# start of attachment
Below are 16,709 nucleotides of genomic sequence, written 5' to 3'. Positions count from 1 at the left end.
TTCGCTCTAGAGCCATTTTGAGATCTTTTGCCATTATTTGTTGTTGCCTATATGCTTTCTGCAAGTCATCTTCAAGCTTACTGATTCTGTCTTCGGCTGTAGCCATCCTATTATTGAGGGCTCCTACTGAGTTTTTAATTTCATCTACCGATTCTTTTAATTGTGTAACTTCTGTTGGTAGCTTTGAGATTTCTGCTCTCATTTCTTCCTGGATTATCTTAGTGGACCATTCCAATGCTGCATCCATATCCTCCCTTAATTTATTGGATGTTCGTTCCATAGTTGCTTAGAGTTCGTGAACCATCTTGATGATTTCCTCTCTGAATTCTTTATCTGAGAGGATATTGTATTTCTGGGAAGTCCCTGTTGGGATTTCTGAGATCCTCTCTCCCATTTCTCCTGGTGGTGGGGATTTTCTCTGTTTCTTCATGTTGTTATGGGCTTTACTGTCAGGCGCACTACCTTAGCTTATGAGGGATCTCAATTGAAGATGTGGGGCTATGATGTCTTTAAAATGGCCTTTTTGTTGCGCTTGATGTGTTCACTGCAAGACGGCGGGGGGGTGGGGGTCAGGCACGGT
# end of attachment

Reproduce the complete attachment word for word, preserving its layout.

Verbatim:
Below are 16,709 nucleotides of genomic sequence, written 5' to 3'. Positions count from 1 at the left end.
TTCGCTCTAGAGCCATTTTGAGATCTTTTGCCATTATTTGTTGTTGCCTATATGCTTTCTGCAAGTCATCTTCAAGCTTACTGATTCTGTCTTCGGCTGTAGCCATCCTATTATTGAGGGCTCCTACTGAGTTTTTAATTTCATCTACCGATTCTTTTAATTGTGTAACTTCTGTTGGTAGCTTTGAGATTTCTGCTCTCATTTCTTCCTGGATTATCTTAGTGGACCATTCCAATGCTGCATCCATATCCTCCCTTAATTTATTGGATGTTCGTTCCATAGTTGCTTAGAGTTCGTGAACCATCTTGATGATTTCCTCTCTGAATTCTTTATCTGAGAGGATATTGTATTTCTGGGAAGTCCCTGTTGGGATTTCTGAGATCCTCTCTCCCATTTCTCCTGGTGGTGGGGATTTTCTCTGTTTCTTCATGTTGTTATGGGCTTTACTGTCAGGCGCACTACCTTAGCTTATGAGGGATCTCAATTGAAGATGTGGGGCTATGATGTCTTTAAAATGGCCTTTTTGTTGCGCTTGATGTGTTCACTGCAAGACGGCGGGGGGGTGGGGGTCAGGCACGGT